Vincentian Influence on Catholic Social Teaching

On this Labor Day we remember the Vincentian who advised Pope Leo XIII on the landmark social encyclical  Rerum Novarum “New Things” of  1891

Blessed Giuseppe Toniolo’s beatification put an exclamation point on the legacy of Catholic social teaching, which is sometimes wistfully called the church’s “best-kept secret. What is even less well known than the Church’s social teaching is its roots in Blessed Frederic Ozanam.

The John Allen of the NCR writes “Giuseppe Toniolo is now the first economist ever beatified by the Catholic church.” Little known is that he was an active member and advisor of the Society of St. Vincent de Paul. He is another one of the figures who was influenced by the social thought of Frederick Ozanam.

He helped lay the intellectual groundwork for Pope Leo XIII’s landmark 1893 encyclical Rerum Novarum, and was among the most energetic propagators of a distinctively Catholic approach to the new social questions raised by the industrial age. Toniolo was an early Catholic advocate of labor unions (he favored the so-called “white unions,” as opposed to the “red” unions linked to Marxism), the fight against child labor and exploitation of workers, mandatory days off work, just wages and access to credit, and a number of other social reforms. He was part of a budding European network of Catholic social thinkers in the late 19th century pushing similar ideas.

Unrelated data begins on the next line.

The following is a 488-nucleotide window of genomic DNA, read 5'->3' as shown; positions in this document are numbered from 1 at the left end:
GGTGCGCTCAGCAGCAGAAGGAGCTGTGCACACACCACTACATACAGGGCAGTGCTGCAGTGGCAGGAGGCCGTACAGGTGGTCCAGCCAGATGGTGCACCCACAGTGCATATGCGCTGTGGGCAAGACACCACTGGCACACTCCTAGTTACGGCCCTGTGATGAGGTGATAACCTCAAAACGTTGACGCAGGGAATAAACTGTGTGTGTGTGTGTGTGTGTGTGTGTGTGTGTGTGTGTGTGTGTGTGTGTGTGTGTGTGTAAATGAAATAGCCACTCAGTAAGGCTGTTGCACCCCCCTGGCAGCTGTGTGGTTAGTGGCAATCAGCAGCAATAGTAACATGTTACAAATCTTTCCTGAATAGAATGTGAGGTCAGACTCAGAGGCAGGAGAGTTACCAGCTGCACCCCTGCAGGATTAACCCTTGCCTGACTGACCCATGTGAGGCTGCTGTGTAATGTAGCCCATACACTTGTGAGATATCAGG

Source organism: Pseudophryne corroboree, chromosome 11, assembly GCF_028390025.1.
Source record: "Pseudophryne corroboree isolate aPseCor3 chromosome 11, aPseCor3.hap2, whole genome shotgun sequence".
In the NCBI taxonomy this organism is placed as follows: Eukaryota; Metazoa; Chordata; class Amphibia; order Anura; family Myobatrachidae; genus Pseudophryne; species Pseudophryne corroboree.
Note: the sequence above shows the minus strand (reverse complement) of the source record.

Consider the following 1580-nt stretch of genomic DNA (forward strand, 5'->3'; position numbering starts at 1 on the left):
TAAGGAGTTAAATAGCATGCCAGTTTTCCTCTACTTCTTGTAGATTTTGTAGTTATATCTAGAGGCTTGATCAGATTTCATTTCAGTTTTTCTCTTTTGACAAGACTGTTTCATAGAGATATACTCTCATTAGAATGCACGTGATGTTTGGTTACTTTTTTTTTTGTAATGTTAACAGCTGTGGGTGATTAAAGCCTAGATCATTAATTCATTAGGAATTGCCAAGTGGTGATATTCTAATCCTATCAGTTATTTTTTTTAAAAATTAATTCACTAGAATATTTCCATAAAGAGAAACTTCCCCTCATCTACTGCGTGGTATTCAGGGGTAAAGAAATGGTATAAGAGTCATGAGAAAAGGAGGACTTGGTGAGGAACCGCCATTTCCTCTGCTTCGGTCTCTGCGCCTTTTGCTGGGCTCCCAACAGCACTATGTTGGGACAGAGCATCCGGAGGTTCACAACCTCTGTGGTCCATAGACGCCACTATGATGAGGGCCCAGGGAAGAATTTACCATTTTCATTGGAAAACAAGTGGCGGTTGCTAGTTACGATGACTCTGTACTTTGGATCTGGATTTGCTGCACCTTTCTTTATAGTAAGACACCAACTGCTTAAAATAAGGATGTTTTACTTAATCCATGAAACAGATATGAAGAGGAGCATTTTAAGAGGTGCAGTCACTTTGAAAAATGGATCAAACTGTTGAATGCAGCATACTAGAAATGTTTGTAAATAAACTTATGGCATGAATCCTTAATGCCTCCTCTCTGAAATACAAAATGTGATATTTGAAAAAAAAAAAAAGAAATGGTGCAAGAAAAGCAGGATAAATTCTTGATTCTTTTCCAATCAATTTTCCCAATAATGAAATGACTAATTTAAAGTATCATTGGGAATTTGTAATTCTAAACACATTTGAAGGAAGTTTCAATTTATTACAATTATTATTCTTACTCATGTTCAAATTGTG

These were positions earlier advocated by Frederick Ozanam. See David GregoryJohn Paul II alluded to this in his homily at the beatification of Frederic in 1997

Pope Paul VI and Pope John Paul II both held him in high esteem. Further references….

“So it is that we can see in him a precursor of the social doctrine of the Church which Pope Leo XXIII would develop some years later in the EncyclicalRerum Novarum.” Homily by John Paul II at beatification of Frederic Catholic social thought would later come to call “subsidiarity,” meaning not substituting centralized authority for what can better be handled at lower levels, or privately.

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